With RFT declared, the wing's integrated training center gets closer to running at full capacity of 100 military pilot students a year along with the 2,100 maintenance students.

"We look forward to 2013 as we integrate the Navy's 'Grim Reapers' and F-35C into our flying operations along with our international partners, the Dutch and UK. ..

Approximately 36 Air Force pilots are expected to go through the training program next year.
...

little more at the jump :)
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Unread post31 Dec 2012, 05:04

TOP STORIES OF 2012: Eglin becomes ‘center of the universe’ for F-35 training By LAUREN SAGE REINLIE / Daily News, December 30, 2012

http://www.nwfdailynews.com/local/top-s ... ng-1.71927

"...A pilot took off in an F-35 for the first time March 6 [2012]. Since then, pilots have taken 739 flights, moving the jet from test flight mode to operational capacity, said Marine Col. Art Tomassetti, vice commander of the 33rd.

The base received its first Marine Corps variant, the F-35B, which was designed for short takeoff and vertical landing, early in 2012. The Marines then shipped off a crew to stand up the first F-35 operational unit in Yuma, Ariz., in November.

The first international students, from the United Kingdom, also started academic training this fall to fly and maintain their own aircraft.

The year culminated earlier this month with a visit from Air Force Gen. Edward Rice, who gave the school the official go-ahead to start graduating Air Force pilots and maintainers next year....

...On Jan. 1 [2012], six Air Force variants of the plane, the F-35A, were parked in hangars. At year’s end, the fleet has grown to 22 planes: nine F-35As and 13 F-35Bs, including two UK jets.

About 26 pilots and 500 maintainers went through the program at the training center....

...It also will receive its first F-35C, the Navy’s variant of the jet. Dutch students also are set to begin training in January [2013]....

...He, Tomassetti, the maintenance group commander and the operations group commander all will leave for new positions by next summer [2013], Toth said...."

BEST to read it all at the Yump.
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Unread post31 Dec 2012, 08:17

neptune wrote:http://www.aviationweek.com/Blogs.aspx?plckBlogId=Blog:27ec4a53-dcc8-42d0-bd3a-01329aef79a7&plckPostId=Blog:27ec4a53-dcc8-42d0-bd3a-01329aef79a7Post:e3d72c19-a851-41ca-8a80-d1a7890f25bd

F-35A: Let the Training Begin

Posted by Amy Butler
Dec 17, 2012


Went there to see the trolly comments. Was not disappointed as Peter Horde Goon commented that the F-35 is "vibey" and noisy in the cockpit.

Nothing at all desperate from the APA crew LOL
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Unread post31 Dec 2012, 08:44

XanderCrews wrote:Went there to see the trolly comments. Was not disappointed as Peter Horde Goon commented that the F-35 is "vibey" and noisy in the cockpit.

Nothing at all desperate from the APA crew LOL

When was the last time Kopp or Goon went up in an actual fighter jet? A C-37B (G-550) doesn't count, despite the high performance of the aircraft. How do they know the noise level of the cockpit of a F-35?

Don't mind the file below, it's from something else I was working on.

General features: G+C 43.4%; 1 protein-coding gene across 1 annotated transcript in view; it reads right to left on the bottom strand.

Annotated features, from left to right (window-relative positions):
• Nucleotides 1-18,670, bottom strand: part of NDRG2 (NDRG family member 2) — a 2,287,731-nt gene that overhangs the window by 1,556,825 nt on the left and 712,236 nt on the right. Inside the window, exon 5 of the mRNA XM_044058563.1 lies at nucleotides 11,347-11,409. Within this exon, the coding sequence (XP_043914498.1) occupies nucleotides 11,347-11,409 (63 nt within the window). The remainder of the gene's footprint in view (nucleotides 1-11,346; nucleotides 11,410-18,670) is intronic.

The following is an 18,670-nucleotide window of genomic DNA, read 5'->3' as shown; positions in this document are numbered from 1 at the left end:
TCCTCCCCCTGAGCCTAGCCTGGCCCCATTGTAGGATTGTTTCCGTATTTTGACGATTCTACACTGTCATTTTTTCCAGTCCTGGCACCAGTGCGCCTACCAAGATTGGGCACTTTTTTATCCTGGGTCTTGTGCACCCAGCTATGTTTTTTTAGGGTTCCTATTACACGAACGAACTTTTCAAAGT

[humor]I asked for a ride in one... they wouldn't let me go up in a F-35 :( [/humor]
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Unread post31 Dec 2012, 09:14

Perhaps the F-35 pilots can use noise cancelling listening to the Beach Boys 'Good Vibrations'? :D

Beach Boys (New STEREO) Good Vibrations HD 1966
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Unread post31 Dec 2012, 18:14

Checking up on Peter Goon's Twitter, and his comments on aveweek this guy is only going to get crazier as the F-35 succeeds more. He is convinced the F-35 is a conspiracy and all those who support it are involved in it.
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Unread post31 Dec 2012, 18:41

spazsinbad wrote:Perhaps the F-35 pilots can use noise cancelling listening to the Beach Boys 'Good Vibrations'? :D

Beach Boys (New STEREO) Good Vibrations HD 1966
http://www.youtube.com/watch?v=NwrKKbaClME

In all seriousness, they do have "active noise reduction" noise-cancelling headset integrated into the HGU-55 helmet, if required, and we had it over 10 years ago. If the cockpit vibrations majorly exceeded the earlier jets, they'd have more to worry about than pilots getting uncomfortable, like flutter problems in the airframe.
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Unread post02 Jan 2013, 10:18

How Good Is The World's Most Expensive Fighter Jet? By Larry Abramson 02 Jan 2013
First of two parts [stop right there Larry - quit while you are almost A-head] :D

http://wkar.org/post/how-good-worlds-mo ... ighter-jet

"...Lt. Col. Todd LaFortune walks away from his plane after a training run. He is still wearing his pressure suit and is a little flushed from his flight. LaFortune is now qualified to be an F-35 instructor. He'll never fly an old F-16 again.

"We decided once you start flying the F-35 we're not going to be dual-qualified. So now, I should be done with the F-16 for the rest of my life," he says. "That was a sad day, but it's one of the coolest things I've ever done in my life, was being selected to come fly this aircraft and then get to actually fly it now. It's pretty neat."...